CITY HEART STARTERS
Meet the people bringing new life to Flinders St and surrounds
HIGH sand levels in the lower Herbert River are being blamed for the higher than normal flood levels which have left the communities of Lucinda, Halifax and Macknade isolated since Tuesday.
Residents have been without bread and milk since Tuesday, and most point the finger of blame at sand levels which have been allowed to build up in the river.
‘‘ It’s like putting dirt in the bottom of bucket. You can’t put as much water in the bucket. That’s what it’s like with the Herbert,’’ said Halif a x n e w s a g e n t R i c h a r d Cross.
Mr Cross said people were having to do without necessities. He said the township had been cut off for two days last week and for at least five days this week.
Andrew Carr, flood warden at Cordelia Estate, a riverside community not far from Halifax, said the floods in recent years had become ‘‘ bigger’’.
‘‘ The river can’t hold the water because of the sand build-up,’’ he said.
‘ This is the fourth flood we’ve had since Christmas. It’s the fourth time we have been cut off,’’ he said.
‘‘ Usually when we have a flood here at Cordelia everyone is out walking around and talking. They’re not now. I think everyone has had enough,’’ he said.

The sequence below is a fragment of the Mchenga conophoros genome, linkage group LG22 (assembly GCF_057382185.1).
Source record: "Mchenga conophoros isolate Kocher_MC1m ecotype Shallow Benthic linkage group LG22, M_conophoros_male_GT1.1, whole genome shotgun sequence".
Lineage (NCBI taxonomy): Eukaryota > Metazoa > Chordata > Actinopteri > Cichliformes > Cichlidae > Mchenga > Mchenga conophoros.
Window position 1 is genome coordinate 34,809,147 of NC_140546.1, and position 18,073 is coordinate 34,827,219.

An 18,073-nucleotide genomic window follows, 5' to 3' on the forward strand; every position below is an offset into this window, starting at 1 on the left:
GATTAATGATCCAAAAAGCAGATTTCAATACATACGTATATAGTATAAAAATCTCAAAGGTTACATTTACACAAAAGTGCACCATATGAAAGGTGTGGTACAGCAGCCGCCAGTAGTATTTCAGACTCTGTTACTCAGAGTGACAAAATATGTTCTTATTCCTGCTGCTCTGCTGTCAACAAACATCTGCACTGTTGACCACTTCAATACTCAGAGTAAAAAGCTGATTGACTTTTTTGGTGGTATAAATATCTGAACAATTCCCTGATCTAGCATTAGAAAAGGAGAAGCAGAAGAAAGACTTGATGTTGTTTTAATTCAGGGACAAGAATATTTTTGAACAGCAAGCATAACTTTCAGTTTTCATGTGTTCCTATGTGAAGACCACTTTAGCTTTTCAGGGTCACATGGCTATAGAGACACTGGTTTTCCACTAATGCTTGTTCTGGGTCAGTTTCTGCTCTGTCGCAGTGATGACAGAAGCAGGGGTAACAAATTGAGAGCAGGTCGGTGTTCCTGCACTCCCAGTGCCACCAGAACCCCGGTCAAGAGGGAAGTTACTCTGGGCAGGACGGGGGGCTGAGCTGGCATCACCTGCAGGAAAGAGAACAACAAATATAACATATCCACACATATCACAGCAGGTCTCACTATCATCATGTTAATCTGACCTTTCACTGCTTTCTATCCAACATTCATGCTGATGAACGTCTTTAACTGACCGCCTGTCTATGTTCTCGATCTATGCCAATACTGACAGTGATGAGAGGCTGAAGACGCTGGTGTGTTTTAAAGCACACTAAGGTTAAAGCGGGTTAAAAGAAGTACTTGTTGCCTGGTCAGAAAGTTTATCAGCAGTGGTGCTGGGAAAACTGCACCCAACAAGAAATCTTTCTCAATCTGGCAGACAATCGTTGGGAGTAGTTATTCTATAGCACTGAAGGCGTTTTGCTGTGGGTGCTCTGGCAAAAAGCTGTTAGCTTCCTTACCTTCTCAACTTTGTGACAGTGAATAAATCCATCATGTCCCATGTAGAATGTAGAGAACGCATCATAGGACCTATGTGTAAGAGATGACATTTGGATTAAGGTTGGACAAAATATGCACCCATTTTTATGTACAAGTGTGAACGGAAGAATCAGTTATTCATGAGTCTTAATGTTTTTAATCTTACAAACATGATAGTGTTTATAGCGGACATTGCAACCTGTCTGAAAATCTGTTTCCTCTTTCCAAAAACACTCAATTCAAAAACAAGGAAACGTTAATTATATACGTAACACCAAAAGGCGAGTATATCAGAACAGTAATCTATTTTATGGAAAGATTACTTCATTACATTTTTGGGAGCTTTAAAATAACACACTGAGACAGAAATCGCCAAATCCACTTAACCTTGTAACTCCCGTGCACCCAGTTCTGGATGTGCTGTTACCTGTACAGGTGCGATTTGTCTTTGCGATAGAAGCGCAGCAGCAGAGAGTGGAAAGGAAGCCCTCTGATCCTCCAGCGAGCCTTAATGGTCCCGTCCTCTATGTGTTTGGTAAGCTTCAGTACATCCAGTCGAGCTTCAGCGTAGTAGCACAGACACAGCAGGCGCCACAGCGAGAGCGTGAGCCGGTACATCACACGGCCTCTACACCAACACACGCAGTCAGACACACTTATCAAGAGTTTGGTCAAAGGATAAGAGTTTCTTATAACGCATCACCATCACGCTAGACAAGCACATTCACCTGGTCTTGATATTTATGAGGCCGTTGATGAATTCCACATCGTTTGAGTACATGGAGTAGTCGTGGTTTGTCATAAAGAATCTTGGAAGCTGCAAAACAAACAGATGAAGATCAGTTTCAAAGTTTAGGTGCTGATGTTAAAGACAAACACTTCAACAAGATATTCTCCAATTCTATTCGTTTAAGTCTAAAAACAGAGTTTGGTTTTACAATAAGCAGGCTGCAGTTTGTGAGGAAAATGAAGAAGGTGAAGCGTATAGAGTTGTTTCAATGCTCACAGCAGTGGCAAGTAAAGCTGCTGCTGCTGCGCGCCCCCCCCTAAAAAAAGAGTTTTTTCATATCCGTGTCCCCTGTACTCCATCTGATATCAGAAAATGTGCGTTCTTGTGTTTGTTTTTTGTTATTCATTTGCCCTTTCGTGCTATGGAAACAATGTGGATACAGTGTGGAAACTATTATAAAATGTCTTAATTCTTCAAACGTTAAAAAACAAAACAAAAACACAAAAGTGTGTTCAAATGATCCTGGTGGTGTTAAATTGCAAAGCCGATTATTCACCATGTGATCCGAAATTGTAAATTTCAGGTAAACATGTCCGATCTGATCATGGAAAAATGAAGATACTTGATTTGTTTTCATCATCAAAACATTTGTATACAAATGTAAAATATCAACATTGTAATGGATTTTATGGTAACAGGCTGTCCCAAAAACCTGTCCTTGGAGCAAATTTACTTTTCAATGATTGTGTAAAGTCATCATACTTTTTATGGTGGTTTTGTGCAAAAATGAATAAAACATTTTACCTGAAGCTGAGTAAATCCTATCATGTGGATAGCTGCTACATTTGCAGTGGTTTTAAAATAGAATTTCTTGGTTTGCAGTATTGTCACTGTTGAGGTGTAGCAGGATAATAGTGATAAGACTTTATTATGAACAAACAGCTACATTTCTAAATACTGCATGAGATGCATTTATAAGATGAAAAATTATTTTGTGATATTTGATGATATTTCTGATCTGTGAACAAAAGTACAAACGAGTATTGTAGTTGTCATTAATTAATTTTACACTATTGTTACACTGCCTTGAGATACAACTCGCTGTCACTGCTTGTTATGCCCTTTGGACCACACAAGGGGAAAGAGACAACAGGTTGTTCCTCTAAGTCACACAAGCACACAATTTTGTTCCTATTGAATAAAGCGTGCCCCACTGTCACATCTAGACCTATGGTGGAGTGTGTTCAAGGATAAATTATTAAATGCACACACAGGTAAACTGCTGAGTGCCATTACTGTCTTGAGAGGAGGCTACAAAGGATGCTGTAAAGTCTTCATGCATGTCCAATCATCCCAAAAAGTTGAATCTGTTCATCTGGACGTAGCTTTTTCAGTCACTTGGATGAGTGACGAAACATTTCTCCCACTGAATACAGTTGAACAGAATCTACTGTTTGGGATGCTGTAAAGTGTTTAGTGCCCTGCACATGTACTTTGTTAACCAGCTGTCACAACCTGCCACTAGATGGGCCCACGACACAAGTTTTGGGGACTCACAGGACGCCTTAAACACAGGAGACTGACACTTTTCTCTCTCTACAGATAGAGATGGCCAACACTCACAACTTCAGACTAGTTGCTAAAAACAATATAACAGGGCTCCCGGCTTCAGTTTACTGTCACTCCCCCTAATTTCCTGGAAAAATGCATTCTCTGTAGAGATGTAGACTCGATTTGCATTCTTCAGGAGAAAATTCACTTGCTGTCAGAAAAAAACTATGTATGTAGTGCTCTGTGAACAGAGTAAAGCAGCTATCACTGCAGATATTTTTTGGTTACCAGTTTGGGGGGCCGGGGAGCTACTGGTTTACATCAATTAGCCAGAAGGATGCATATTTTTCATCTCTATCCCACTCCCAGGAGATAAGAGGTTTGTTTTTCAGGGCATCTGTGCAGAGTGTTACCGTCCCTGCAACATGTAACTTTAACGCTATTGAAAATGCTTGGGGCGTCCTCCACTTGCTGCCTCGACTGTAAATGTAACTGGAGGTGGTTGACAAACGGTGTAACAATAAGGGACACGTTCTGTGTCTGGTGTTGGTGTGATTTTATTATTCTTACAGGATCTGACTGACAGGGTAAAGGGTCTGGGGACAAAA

Stephen Fantuz from Halifax’s SPA Supermarket said his shop had been without milk and bread since Tues- day. He said he would have hoped that an attempt would have been made to get bread and milk into the town before yesterday.
‘‘ After five days we still haven’t got any. This store services Macknade, Cordelia and Taylors Beach as well as Halifax. I think after four or five days we should have been brought bread and milk. People get annoyed with me about it,’’ he said.
C a n e f a r m e r G r a h a m Huston from the Seymour River area north of Ingham said his homestead was completely cut off by f l oodwaters.
‘‘ We’ve been cut off since Tuesday and it just keeps raining. We can’t even leave the house,’’ he said.
Mr Huston, who was only able to harvest half his cane crop last year because of the wet conditions, said most of his plant cane this year had been washed away in the February floods.
‘‘ It’s a disaster,’’ he yesterday.
Hinchinbrook Mayor Pino Giandomenico said that as far as the weather was concerned it was difficult to see light at the end of the tunnel.
‘‘ What can you do? You just have to cop it on the chin, We don’t really know when the highway might open,’’ he said.
Cr Giandomenico said efforts were being made yesterday to get supplies and medicines out by helicopter to people cut off by floodwaters.
The one road into the town of Lucinda at the mouth of the Herbert River is cut off from Halifax by water near Gentle Annie Creek.